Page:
Monday numbers

Monday numbers

41numbers22—rank of North Carolina among the 50 states in average teacher pay in 2003-2004 (“How to Build an Economy that Works for All: Attract—and Keep—High-Quality Teachers in the Classroom with Competitive Pay,” N.C. Justice Center, October 2016)

41—rank of North Carolina among the 50 states in average teacher pay in 2015-2016 (Ibid)

27—rank of the U.S. among 32 countries analyzed by the Organization for Economic Co-operation and Development (OECD) in terms of competitiveness of teacher salary—how teacher salaries compare to the salaries of similarly educated workers in each country (Ibid)

100—percentage of teachers in top performing countries like Singapore, Finland, and South Korea that are recruited from the “top third” of the academic cohort (Ibid)

23—percentage of U.S. teachers that come from the top one-third of students (Ibid)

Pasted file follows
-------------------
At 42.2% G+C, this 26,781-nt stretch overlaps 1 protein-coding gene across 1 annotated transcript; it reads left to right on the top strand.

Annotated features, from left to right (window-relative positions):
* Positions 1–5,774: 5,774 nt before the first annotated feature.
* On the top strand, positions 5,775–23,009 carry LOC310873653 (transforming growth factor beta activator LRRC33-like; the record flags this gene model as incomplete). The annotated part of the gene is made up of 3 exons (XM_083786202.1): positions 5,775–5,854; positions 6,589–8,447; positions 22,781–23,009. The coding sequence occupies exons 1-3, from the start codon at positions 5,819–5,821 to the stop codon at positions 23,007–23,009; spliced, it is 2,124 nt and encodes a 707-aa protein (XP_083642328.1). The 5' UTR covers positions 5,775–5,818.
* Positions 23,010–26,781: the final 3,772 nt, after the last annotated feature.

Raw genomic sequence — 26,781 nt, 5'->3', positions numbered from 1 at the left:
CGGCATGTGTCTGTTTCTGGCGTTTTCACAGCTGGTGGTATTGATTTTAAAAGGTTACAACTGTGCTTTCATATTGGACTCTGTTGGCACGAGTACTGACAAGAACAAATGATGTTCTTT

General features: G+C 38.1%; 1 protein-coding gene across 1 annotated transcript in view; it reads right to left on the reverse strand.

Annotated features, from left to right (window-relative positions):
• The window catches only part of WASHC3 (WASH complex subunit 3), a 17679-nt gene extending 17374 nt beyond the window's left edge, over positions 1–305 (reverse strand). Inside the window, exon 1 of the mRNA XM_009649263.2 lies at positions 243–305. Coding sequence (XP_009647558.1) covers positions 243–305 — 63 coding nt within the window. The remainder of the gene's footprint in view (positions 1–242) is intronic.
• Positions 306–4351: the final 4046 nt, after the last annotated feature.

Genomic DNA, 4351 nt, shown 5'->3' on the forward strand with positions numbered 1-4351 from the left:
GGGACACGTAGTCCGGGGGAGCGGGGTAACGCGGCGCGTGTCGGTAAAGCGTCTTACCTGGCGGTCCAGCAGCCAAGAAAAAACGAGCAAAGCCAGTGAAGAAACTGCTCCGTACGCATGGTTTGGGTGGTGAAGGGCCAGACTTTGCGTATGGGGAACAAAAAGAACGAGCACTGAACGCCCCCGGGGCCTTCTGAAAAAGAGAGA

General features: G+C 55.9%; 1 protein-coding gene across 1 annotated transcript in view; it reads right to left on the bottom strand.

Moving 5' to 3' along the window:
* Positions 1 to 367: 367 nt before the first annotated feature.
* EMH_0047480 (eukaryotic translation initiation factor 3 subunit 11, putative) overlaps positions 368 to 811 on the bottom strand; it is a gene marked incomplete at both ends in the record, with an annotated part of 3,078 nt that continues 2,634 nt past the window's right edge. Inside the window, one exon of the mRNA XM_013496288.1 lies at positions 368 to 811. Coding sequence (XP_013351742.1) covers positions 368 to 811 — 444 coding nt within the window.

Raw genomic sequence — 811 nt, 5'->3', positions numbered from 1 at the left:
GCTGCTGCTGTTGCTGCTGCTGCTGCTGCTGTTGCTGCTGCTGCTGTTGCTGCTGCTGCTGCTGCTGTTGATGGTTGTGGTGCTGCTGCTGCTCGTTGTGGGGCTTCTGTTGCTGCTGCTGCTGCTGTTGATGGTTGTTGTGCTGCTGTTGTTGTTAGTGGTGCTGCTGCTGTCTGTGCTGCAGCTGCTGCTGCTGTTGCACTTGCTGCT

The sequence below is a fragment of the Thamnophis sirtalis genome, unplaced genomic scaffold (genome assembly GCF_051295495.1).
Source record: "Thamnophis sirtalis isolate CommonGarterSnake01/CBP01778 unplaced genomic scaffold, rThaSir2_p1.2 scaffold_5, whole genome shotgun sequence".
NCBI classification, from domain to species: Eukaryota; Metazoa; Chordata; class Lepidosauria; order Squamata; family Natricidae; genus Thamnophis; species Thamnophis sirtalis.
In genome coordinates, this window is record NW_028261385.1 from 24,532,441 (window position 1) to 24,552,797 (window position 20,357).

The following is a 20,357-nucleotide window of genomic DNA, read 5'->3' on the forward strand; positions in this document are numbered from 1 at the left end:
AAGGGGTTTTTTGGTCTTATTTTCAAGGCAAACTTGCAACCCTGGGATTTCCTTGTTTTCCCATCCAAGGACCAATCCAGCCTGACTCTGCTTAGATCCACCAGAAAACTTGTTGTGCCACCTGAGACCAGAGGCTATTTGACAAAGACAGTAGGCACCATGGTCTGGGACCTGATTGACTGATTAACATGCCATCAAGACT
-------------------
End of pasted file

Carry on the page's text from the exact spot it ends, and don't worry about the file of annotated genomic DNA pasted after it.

14—percentage of U.S. teachers in high poverty schools that come from the top one-third of students (Ibid)

15—percentage of possible increase in future earnings by increasing student achievement one standard deviation above average (Ibid)

1—percentage increase in the GDP that would result if the bottom 5 to 8 percent of teachers were replaced with average teachers (Ibid)

57—percentage of wages of other college graduates earned by teachers in North Carolina (Ibid)

64—national average of percentage of wages of other college graduates earned by teachers (Ibid)

49—rank of North Carolina in wage competitiveness of teacher salaries (Ibid)

81—percentage of wages of workers in comparable professions earned by teachers in Finland (Ibid)

25—increase in teacher pay in North Carolina needed to bring salaries to 80 percent of wages of other college graduates (Ibid)

1.3 billon—amount in dollars of the cost of raising teacher pay in North Carolina to 80 percent of the wages of other college graduates (Ibid)

1.4 billion—amount in dollars of the cost this year of the tax cuts passed by the General Assembly and signed by Gov. Pat McCrory since 2013 (“North Carolina’s FY2017 Budget: What it means for children in North Carolina,” N.C. Budget & Tax Center, September 2016)